The changing face of the American working dad

More American fathers are assuming an increasingly active role in raising their children, but many employers haven't adequately responded to their changing needs.

This article was originally published by on Friday, June 17, 2011.

By Katherine Reynolds Lewis, contributor, Fortune

Who's going to pick the kids up from soccer practice? Or how about when junior is feeling sick and needs to be collected from the nurse's office? While the answer to these questions would have been obvious years ago, it certainly isn't today. But have employers actually kept up with this shift?

Take the flexible work policies that many employers have developed over the last few decades, as the flood of women entering the workforce demanded a departure from the standard 9-to-5 schedule, in order to handle children's emergencies. It turns out that men are five times as likely to work flexibly on an informal basis, rather than adopting a manager-approved flexible work plan, according to a new study of fathers and work by Boston College's Center for Work and Family.

While in previous generations, it would have been silently assumed that men stake a larger portion of their identity to their careers than women, a recent study from WFD Consulting and WorldatWork's Alliance for Work-Life Progress found that there are little, if any, differences between men and women on this front, similar to results from Brazil, China, Germany and the United Kingdom.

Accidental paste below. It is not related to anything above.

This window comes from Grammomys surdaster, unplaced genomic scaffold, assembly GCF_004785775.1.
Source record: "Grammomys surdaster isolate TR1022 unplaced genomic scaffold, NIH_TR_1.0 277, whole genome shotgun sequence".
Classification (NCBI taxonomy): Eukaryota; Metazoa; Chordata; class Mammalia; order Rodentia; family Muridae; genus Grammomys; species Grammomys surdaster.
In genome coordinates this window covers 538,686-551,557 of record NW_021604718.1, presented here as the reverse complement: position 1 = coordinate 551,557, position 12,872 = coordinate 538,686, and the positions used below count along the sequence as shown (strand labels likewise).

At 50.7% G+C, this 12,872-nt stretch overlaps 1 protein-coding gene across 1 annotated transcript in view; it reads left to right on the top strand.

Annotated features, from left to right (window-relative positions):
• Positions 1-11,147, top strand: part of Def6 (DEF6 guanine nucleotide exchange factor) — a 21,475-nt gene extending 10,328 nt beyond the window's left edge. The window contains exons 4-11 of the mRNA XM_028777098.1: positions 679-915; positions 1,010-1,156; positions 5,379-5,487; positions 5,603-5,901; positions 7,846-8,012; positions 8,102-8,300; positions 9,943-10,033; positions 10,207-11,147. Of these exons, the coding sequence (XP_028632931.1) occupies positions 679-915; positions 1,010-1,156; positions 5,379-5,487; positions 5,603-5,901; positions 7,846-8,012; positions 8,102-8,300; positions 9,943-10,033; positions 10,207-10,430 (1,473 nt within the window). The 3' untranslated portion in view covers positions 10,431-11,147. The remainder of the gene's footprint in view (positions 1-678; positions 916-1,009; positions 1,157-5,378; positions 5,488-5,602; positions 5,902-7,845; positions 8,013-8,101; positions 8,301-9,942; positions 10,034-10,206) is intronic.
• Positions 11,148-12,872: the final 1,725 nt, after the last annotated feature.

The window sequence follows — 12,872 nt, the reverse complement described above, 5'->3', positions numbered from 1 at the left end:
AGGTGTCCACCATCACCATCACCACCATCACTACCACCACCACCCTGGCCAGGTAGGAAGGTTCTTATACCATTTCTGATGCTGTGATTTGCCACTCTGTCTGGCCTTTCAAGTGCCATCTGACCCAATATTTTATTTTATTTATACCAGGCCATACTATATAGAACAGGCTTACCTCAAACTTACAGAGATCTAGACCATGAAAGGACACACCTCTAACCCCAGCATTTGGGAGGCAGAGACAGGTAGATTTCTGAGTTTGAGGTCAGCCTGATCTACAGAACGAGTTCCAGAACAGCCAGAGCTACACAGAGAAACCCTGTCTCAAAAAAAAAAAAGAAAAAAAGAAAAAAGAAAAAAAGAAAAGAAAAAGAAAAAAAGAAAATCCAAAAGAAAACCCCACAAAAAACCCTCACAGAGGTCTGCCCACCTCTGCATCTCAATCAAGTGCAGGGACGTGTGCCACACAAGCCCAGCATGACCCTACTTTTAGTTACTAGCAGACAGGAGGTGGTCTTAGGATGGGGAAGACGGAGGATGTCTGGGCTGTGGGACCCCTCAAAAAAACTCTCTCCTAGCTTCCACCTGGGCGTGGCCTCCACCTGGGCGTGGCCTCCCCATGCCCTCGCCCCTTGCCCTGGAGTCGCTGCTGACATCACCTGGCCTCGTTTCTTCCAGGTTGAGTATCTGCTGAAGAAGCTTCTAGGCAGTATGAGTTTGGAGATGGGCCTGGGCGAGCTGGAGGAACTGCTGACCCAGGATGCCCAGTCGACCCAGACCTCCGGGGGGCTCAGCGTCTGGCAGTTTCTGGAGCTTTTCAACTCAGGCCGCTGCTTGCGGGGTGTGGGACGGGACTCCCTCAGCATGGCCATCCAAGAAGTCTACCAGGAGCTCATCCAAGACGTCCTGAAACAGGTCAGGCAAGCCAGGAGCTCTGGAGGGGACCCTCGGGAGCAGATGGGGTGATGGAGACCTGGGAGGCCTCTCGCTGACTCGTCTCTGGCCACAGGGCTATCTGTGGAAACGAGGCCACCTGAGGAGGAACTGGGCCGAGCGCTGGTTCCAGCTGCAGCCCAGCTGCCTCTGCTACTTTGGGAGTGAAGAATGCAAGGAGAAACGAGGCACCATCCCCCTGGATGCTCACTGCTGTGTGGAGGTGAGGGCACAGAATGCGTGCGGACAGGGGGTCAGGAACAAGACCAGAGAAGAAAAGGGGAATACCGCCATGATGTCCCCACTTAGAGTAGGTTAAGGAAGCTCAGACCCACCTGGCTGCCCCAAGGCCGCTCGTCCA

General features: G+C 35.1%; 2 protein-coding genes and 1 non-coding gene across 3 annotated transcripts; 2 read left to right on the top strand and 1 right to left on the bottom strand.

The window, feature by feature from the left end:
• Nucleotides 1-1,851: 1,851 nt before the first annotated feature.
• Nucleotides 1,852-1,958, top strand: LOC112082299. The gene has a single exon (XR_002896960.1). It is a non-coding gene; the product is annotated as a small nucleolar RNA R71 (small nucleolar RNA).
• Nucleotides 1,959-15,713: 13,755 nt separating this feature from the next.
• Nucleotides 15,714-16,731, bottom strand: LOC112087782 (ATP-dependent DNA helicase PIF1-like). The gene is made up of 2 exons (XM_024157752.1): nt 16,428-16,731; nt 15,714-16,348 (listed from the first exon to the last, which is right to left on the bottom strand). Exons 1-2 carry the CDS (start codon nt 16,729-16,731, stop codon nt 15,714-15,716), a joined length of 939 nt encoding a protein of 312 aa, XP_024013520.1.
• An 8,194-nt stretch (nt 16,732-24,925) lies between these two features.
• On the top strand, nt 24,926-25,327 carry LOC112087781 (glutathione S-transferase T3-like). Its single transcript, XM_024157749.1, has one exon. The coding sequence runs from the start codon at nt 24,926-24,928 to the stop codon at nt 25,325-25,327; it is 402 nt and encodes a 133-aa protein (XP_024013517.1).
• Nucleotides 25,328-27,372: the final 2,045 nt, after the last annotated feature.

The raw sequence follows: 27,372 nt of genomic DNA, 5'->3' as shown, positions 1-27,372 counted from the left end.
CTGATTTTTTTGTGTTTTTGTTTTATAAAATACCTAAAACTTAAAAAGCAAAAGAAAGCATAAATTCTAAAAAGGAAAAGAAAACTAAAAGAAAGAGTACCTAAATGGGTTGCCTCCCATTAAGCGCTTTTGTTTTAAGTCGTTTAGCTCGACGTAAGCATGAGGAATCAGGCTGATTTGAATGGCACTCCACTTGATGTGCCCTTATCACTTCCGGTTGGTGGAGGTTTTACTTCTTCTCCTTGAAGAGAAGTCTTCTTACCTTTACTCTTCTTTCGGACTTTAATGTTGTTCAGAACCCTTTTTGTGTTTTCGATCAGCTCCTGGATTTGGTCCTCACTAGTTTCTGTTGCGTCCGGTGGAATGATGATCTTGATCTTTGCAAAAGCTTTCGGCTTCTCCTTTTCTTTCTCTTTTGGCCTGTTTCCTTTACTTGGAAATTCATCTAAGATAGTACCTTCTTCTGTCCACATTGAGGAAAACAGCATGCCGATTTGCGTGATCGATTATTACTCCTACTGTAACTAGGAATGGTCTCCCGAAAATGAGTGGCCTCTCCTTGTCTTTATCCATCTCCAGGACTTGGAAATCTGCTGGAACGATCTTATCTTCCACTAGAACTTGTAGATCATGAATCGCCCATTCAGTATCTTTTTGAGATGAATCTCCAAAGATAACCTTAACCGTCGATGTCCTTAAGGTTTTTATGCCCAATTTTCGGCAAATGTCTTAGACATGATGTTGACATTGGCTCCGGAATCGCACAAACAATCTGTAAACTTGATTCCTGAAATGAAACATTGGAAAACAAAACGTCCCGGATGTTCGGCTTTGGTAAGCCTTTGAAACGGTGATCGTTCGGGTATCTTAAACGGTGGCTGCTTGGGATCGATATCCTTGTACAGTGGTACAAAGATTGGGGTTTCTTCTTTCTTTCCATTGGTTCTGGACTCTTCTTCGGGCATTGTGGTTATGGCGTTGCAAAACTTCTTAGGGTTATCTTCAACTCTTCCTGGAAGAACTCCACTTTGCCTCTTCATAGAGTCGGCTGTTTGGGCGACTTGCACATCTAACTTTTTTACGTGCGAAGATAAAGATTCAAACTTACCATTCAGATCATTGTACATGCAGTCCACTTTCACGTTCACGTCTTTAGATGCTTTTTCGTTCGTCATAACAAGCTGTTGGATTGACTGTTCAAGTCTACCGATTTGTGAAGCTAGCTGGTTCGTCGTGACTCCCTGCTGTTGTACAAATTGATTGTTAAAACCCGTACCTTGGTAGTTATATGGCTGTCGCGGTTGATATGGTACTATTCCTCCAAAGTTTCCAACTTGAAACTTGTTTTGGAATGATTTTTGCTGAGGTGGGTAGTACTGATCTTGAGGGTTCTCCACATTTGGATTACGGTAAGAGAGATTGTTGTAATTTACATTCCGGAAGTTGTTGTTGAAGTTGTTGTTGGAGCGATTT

These trends are representative of a challenge that employers face when attempting to motivate their workers and help them meet family needs. And in a world where an employee's identity encompasses many diverse responsibilities, no single answer fits every person.

"Organizations tend to put an awful lot of stock around formal policies," says Brad Harrington, the Boston College center's executive director. "It's really the culture of the organization that's going to dictate whether the fathers are going to be comfortable using policies."

More than three-quarters of the fathers Harrington surveyed used some kind of flextime and many took advantage of telecommuting (57%) and compressed workweeks (27%) as well. But more than 80% of those who worked from home or shifted their work hours did it on an informal basis. A majority of the fathers who did not take advantage of the flexibility believed that doing so would be frowned upon.

Employers should recognize that an increasing number of fathers are caring directly for their children and want to do even more, but their path to that goal is likely to be different than mothers'. "We haven't really gotten a well-rounded understanding of what the father's needs are" in the workplace, Harrington says.

Read the rest of the article at Fortune's Web site.